Friday, June 12, 2009

Math on Kindle DX

My Kindle DX arrived yesterday. I loved my first Kindle which I used for reading books and the New York Times. But the Kindle couldn't handle mathematical papers. The DX has native PDF support. So how well does it do for our community's papers?

I tested the DX on PDF documents, postscript won't work. I chose papers from STOC, CACM, Springer and Elsevier journals, ECCC, my own PDFlatex generated papers and the open access Theory of Computing and the ACM Transactions on Computation Theory journals. 

The math looks great. The resolution (1200x824) looks fine, the formulas and diagrams show up as good as on regular paper. No color but that's not an issue for most of our papers.

The papers take a couple of seconds to load and usually (but not always) quick to change pages. I had the worst experience on a scanned paper (Valiant's permanent paper) which took a very long time to load and change pages and looks as lousy on the Kindle as it does printed.

There are two ways to view a paper: portrait and landscape. Let me discuss each separately.

Portrait: A page of the PDF is filled into the screen area. The screen is about 3/4 the height and 2/3 the width of the US standard 8.5x11 paper so some papers are slightly squished, particularly multicolumn STOC and CACM papers have this problem. The ToC and ToCT papers looked the best. The text, formulas and diagrams are also shrunk but still quit readable as long as I am using my reading glasses (yes I've gotten old).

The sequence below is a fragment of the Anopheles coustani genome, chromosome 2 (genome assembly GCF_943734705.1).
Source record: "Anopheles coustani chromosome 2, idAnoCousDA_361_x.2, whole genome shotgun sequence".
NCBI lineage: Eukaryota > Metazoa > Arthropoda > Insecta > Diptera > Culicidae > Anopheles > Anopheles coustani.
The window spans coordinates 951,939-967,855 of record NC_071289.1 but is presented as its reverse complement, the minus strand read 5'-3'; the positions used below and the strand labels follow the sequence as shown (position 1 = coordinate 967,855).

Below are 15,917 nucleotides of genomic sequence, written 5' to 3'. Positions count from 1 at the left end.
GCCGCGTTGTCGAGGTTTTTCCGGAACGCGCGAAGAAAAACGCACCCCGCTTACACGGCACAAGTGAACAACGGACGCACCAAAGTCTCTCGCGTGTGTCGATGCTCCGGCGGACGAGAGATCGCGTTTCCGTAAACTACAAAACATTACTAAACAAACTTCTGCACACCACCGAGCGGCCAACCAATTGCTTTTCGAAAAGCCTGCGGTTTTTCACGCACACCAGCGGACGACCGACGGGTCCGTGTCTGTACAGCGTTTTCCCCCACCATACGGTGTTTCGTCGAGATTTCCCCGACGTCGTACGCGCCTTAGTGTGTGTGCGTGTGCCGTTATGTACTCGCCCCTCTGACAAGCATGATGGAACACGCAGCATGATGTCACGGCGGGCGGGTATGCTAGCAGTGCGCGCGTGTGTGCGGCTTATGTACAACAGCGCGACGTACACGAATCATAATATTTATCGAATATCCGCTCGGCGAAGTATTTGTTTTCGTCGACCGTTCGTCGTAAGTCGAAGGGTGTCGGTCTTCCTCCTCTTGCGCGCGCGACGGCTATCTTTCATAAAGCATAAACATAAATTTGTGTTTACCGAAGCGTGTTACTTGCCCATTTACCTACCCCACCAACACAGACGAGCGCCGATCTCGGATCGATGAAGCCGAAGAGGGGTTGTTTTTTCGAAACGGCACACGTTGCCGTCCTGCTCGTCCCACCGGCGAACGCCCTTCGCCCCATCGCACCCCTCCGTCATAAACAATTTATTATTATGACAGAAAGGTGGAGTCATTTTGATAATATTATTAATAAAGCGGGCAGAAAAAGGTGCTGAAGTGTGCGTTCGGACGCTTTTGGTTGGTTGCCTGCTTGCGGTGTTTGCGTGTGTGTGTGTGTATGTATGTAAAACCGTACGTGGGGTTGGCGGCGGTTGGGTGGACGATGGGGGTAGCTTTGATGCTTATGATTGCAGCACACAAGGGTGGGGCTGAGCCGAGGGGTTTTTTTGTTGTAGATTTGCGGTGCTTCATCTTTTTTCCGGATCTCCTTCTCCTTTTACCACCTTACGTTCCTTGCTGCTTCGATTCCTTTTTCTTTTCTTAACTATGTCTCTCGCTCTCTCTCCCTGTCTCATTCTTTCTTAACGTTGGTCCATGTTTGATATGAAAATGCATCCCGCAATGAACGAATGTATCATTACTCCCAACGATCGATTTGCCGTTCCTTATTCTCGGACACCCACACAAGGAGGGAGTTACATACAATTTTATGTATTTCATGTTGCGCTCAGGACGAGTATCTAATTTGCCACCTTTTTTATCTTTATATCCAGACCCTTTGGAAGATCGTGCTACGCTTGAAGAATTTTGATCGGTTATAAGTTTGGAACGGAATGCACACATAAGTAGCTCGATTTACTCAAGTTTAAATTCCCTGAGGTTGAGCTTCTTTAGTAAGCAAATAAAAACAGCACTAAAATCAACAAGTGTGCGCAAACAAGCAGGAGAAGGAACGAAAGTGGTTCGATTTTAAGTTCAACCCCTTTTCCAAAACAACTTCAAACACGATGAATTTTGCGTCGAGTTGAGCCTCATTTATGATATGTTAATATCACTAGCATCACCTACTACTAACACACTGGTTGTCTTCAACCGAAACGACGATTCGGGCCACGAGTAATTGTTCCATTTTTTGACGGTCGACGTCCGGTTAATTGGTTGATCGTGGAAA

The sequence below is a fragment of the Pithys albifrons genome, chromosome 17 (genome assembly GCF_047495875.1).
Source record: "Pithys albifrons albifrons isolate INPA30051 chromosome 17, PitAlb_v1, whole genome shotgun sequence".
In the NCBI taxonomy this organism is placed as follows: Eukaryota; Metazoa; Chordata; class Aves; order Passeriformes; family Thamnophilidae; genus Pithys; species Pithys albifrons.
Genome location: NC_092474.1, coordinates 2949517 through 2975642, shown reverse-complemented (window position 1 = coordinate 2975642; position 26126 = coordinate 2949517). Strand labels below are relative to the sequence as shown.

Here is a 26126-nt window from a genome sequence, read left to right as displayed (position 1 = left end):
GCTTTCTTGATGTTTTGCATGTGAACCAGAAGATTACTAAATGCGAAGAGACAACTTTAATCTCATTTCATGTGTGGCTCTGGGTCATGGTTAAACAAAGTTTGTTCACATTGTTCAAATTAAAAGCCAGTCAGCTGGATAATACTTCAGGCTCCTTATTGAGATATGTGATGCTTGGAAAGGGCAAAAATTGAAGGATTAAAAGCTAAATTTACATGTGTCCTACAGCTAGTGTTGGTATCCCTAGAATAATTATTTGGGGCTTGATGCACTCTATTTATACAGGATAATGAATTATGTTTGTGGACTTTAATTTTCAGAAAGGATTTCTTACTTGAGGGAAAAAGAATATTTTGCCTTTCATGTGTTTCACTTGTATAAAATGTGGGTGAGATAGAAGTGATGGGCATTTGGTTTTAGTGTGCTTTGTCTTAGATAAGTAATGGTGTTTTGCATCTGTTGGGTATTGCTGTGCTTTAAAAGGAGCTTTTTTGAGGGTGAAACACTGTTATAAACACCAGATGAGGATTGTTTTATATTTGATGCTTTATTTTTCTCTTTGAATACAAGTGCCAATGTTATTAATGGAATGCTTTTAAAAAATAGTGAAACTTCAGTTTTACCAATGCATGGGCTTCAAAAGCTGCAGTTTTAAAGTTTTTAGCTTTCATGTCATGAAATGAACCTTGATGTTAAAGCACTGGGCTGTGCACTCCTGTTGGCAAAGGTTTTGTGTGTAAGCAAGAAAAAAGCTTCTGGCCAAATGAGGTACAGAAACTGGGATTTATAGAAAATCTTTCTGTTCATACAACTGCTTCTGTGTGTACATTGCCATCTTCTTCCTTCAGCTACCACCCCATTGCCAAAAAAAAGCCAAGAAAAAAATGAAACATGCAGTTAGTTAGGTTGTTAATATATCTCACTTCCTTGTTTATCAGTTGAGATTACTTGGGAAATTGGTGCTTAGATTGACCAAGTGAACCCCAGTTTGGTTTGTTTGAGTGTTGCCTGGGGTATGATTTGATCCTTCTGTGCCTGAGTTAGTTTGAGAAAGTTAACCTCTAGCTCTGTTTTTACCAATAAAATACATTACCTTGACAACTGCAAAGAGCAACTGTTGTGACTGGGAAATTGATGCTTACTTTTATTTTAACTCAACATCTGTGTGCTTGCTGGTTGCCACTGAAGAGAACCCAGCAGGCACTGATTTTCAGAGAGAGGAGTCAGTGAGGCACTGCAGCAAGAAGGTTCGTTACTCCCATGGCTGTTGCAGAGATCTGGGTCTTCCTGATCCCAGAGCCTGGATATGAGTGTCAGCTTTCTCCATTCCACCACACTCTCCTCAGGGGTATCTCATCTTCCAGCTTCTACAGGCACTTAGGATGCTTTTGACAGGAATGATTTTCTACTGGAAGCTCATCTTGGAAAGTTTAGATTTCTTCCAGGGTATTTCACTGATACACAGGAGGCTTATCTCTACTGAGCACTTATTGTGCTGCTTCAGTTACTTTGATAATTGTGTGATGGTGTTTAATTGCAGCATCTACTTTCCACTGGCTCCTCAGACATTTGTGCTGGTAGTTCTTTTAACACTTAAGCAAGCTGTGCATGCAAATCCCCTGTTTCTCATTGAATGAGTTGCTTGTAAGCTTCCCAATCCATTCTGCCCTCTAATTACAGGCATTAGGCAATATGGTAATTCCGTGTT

Landscape: You get to landscape mode simply by turning the screen (or manually with the Aa button). The landscape mode keeps the original aspect ratio but you only see part of the page. The width of screen in landscape mode is about the same as the width of regular paper so the type size is about right. You can move through the rest of the page with the Next Page/Prev Page buttons but otherwise no scrolling. The 5-way button seems to have no effect on PDF documents.

Extras: You can do a basic text search within a PDF document but not between documents or in scanned documents. Unlike normal Kindle documents you can't change the type size, add notes, highlight text, convert text to speech or move to a word to get its definition. You can bookmark a page but otherwise the only way to navigate is via the next page/prev page buttons. No way to click on links within a PDF file.

You can move documents quickly through the USB cable. The Kindle has tons of memory and can hold lots of PDF files. You can move whole directories but the Kindle flattens them out listing every file (by file name) separately on the main home page. You can also email papers at $0.15/MB and most of our papers are well under a megabyte.

Many of the issues above could be fixed by software updates but no guarantees Amazon will do so. Also it shouldn't be hard to produce DX-friendly PDF documents, with the right aspect ratio and large font size. If the DX gets popular than publishers might start producing Kindle-friendly versions of their papers. The old Chicken v. Egg problem.


  1. The Amazon web-site says that its in stock from Jun 17. So how did you manage to get it a week early ? But thanks for the thoughtful review. At $489 a piece its not an easy decision by any stretch.

  2. I also tried math pdfs (along with tables with data, and graphs) on Kindle DX, and they look fantastic (thought sometimes too small, when the original paper has small margins and small font to begin with). What would be nice is a LaTeX-to-KindleNativeFormat compiler...

  3. A bit annoying that there is no support for directories. Especially since my plan was to load every STOC/FOCS paper on the device...but if the files are flattened so they all appear on the same homepage, it will be a pain to access them.